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Necrotizing Fasciitis - 10/8/2012

posted Oct 8, 2012, 7:35 AM by Rohit Das   [ updated Dec 27, 2012, 6:45 AM by Purnema Madahar ]

Skin infection, e.g. cellulitis most commonly, is a very prevalent issue, especially in the middle-aged and elderly population, occurring with an incidence of about 200 cases per 100,000 patient-years. It’s a fairly common admitting diagnosis that we encounter, often with a degree of disinterest. The goal of this daily is to remove that disinterest, and make you worry about something that kills 25-35% of the time, and leads to long-term morbidity 80-90% of the time – Necrotizing Fasciitis (NF).

·  What are the epidemiology and risk factors for development of NF? It’s pathogenesis?

·         How can we diagnose this deadly disease, as rapidly as possible?

·         What is the optimal management for NF? Prognosis?

What is the epidemiology and risk factors for development of NF? It’s pathogenesis?

·         It is generally agreed that NF is due to microbial invasion of the subcutaneous tissue, via trauma or direct spread from nearby organs. The central process seems to be mediated by both bacterial toxin production and our immune response, both ultimately leading to a common final pathway – tissue ischemia. Extensive cytokine release also leads to more systemic symptoms of SIRS/sepsis, which can ultimately culminate in shock and death.

·         In the U.S., NF is relatively uncommon, with 0.04 cases occurring per 1,000 person-years. NF is often differentiated by the microbial etiology – Type 1 is characterized by multimicrobial infection (combination of anaerobes, gram-positive cocci and gram-negative rods), while Type II is NF due to group A Strep, usually alone but sometimes in association with Staph/MRSA. Necrotizing infection by Vibrio vulnificus (remember…skin break…sea water…bad news) is classified as type III NF by some sources.

·         Type I infection is, by far, most common, accounting for 55-75% of cases. Prominent risk factors include DM, immunosuppression, and peripheral vascular disease. Other, less defined, risk factors include obesity, CKD, HIV, alcohol abuse and IV drug use…among many others. Type II infection is far less common, and occurs in healthy, young individuals.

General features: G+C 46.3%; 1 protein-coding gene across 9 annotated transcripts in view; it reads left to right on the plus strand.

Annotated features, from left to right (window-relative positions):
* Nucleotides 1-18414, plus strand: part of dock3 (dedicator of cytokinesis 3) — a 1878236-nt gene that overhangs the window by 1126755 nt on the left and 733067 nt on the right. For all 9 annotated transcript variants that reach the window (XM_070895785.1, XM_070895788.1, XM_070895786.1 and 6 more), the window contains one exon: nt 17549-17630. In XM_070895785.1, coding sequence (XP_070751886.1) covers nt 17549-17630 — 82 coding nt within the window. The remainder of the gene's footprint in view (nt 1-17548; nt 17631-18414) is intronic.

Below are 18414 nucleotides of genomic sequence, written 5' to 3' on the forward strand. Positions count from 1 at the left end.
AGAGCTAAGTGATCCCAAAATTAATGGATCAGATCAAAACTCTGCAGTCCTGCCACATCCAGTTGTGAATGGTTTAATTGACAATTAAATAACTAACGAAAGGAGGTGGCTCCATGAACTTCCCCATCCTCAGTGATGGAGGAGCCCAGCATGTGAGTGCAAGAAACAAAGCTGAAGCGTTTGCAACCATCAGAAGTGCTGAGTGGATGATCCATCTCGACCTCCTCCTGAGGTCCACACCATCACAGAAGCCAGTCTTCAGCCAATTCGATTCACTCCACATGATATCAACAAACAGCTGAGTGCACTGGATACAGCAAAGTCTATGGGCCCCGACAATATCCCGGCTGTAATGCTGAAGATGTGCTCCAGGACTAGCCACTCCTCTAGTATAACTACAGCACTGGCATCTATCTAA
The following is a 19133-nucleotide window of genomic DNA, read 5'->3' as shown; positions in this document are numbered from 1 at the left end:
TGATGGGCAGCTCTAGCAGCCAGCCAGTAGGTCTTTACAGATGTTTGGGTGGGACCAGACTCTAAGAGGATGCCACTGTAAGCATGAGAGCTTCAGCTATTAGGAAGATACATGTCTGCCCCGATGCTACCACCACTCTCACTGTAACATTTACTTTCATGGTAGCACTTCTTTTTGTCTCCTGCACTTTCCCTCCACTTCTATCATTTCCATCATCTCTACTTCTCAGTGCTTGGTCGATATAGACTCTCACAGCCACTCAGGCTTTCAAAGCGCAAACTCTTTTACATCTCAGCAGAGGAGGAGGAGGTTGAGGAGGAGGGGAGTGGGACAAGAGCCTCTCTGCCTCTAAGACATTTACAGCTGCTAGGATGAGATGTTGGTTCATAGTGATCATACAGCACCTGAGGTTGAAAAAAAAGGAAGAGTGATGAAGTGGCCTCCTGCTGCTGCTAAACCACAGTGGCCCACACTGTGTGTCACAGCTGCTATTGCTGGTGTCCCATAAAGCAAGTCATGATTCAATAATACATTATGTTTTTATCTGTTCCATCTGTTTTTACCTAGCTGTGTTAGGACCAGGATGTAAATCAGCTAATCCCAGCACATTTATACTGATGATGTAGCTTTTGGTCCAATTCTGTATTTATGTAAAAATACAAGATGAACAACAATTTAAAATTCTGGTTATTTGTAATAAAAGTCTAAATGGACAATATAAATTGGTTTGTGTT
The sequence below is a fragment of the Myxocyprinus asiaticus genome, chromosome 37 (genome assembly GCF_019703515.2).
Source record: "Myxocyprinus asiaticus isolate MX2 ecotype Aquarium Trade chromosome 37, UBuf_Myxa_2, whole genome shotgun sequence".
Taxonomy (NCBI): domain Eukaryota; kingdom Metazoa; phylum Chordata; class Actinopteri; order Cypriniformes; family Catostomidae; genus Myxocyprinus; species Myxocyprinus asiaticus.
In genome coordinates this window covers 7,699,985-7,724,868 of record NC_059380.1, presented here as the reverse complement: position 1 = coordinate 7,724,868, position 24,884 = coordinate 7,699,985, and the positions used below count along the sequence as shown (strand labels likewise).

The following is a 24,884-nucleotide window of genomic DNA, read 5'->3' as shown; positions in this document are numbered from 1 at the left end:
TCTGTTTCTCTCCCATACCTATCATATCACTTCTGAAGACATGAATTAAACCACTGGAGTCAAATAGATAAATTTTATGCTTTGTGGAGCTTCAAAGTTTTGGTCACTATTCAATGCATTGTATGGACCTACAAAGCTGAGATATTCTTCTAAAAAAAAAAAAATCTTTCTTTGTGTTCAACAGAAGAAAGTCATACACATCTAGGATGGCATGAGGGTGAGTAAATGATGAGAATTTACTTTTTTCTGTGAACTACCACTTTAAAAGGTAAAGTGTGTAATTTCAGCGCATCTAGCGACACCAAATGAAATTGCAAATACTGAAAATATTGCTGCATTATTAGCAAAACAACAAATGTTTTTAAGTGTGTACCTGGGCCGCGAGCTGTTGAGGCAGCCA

·         Type I tends to occur in the perineum (Fournier’s Gangrene) and truncal areas, while Type II tends to occur on the extremities, though truncal involvement is reported.

How can we diagnose this deadly disease, as rapidly as possible?

·         The absolute key to NF is to always have it in the back of your mind, and diagnose it as fast as possible. Table 3 of the attached article provides a nice synopsis of symptoms/signs present at admission. Very importantly, pain/tenderness BEYOND the margins of erythema, is present in 70-90% of patients. This is reflective of the “stages” of NF, as nicely outlined in Figure 1. Since it requires thrombosis/loss of integrity of a large amount of the capillary bed to manifest erythema, skin changes reflective of the true degree of subcutaneous involvement do not occur until late in the illness. Common things we think of as typical for necrotizing infection occur in only a minority of patients at admission, like crepitus (10-30%) or bullae (20-40%). Later in the course, affected areas may become insensate due to extensive tissue ischemia and necrosis.

·         In 2000, Wall et. al. (study attached), via a retrospective analysis and a multiple regression model, developed a scoring system to diagnose NF (depicted on Table 5 of the review article). A score of >8 had a pretty good PPV (around 94%) and a score <6 had a good negative predictive value (95%). However, this model has not been validated in a prospective cohort, so it’s utility remains a bit in question…

·         Imaging has pretty good sensitivity for NF, with CT at around 80% and MR at around 90-100%. However, they are both not very specific diagnostic modalities (50-75%). Regardless, imaging takes too long to get around these parts…so definitely don’t depend on it for a diagnosis that emphasizes URGENCY.

What is the optimal management for NF? Prognosis?

·         The bottom line is that people with NF need surgical intervention, for delineation of the true extent of infection and COMPLETE debridement – ASAP. Studies have shown that a surgical delay of >24 hours from hospital admission leads to almost a nine-fold increase in mortality, and that the adequacy of initial debridement is the single most important predictor of mortality (RR of around 7.5).

·         Other prognostic factors, though less well-defined, include age, DM, renal failure, and WBC >20 and/or serum creatinine > 2…among several others.

·         Antibiotic coverage should be very broad, covering for the above organisms typical for Type I infections. Acceptable regimens include Clindamycin (for its antitoxin effects), a beta lactam/beta-lactamase inhibitor (like Pip/Tazo) and an agent for MRSA coverage. But again…SURGERY! IVIg and Hyperbaric Oxygen are other options, though data behind these therapeutics are very limited...

Yea…Necrotizing Fasciitis = BADNESS. Please read the attached review article, and hone in on your knowledge on when to suspect, and how to diagnose, this very deadly disease. If you miss it, as detailed above, the prognosis is horrendous.

Off to interviews Tuesday and Wednesday…so the Weiler side of the daily shall remain quiet. KEEP READING!!!